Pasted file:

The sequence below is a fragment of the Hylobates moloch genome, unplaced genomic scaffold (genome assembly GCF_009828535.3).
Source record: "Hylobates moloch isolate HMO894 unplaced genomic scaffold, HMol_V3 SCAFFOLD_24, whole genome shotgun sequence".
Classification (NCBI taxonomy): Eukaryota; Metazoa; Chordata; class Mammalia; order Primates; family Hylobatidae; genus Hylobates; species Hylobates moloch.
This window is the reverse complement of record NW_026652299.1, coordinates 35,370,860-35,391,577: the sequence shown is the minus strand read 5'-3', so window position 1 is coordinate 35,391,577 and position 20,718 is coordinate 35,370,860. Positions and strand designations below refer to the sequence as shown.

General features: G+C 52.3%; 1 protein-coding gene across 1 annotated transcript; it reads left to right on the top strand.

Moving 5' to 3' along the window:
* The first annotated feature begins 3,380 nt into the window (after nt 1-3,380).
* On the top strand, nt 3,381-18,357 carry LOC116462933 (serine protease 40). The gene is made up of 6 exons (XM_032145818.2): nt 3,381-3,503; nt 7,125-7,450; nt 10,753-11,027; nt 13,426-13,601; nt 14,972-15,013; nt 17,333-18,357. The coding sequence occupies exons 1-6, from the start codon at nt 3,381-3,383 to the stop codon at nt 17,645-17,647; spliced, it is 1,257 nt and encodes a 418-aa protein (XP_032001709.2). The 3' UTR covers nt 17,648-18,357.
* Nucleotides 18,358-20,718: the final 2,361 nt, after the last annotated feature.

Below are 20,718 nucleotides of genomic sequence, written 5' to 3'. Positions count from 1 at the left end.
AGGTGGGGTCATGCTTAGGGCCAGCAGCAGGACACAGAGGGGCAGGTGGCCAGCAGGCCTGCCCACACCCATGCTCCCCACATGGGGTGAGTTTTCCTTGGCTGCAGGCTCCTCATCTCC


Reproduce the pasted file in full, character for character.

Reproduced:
The sequence below is a fragment of the Hylobates moloch genome, unplaced genomic scaffold (genome assembly GCF_009828535.3).
Source record: "Hylobates moloch isolate HMO894 unplaced genomic scaffold, HMol_V3 SCAFFOLD_24, whole genome shotgun sequence".
Classification (NCBI taxonomy): Eukaryota; Metazoa; Chordata; class Mammalia; order Primates; family Hylobatidae; genus Hylobates; species Hylobates moloch.
This window is the reverse complement of record NW_026652299.1, coordinates 35,370,860-35,391,577: the sequence shown is the minus strand read 5'-3', so window position 1 is coordinate 35,391,577 and position 20,718 is coordinate 35,370,860. Positions and strand designations below refer to the sequence as shown.

General features: G+C 52.3%; 1 protein-coding gene across 1 annotated transcript; it reads left to right on the top strand.

Moving 5' to 3' along the window:
* The first annotated feature begins 3,380 nt into the window (after nt 1-3,380).
* On the top strand, nt 3,381-18,357 carry LOC116462933 (serine protease 40). The gene is made up of 6 exons (XM_032145818.2): nt 3,381-3,503; nt 7,125-7,450; nt 10,753-11,027; nt 13,426-13,601; nt 14,972-15,013; nt 17,333-18,357. The coding sequence occupies exons 1-6, from the start codon at nt 3,381-3,383 to the stop codon at nt 17,645-17,647; spliced, it is 1,257 nt and encodes a 418-aa protein (XP_032001709.2). The 3' UTR covers nt 17,648-18,357.
* Nucleotides 18,358-20,718: the final 2,361 nt, after the last annotated feature.

Below are 20,718 nucleotides of genomic sequence, written 5' to 3'. Positions count from 1 at the left end.
AGGTGGGGTCATGCTTAGGGCCAGCAGCAGGACACAGAGGGGCAGGTGGCCAGCAGGCCTGCCCACACCCATGCTCCCCACATGGGGTGAGTTTTCCTTGGCTGCAGGCTCCTCATCTCC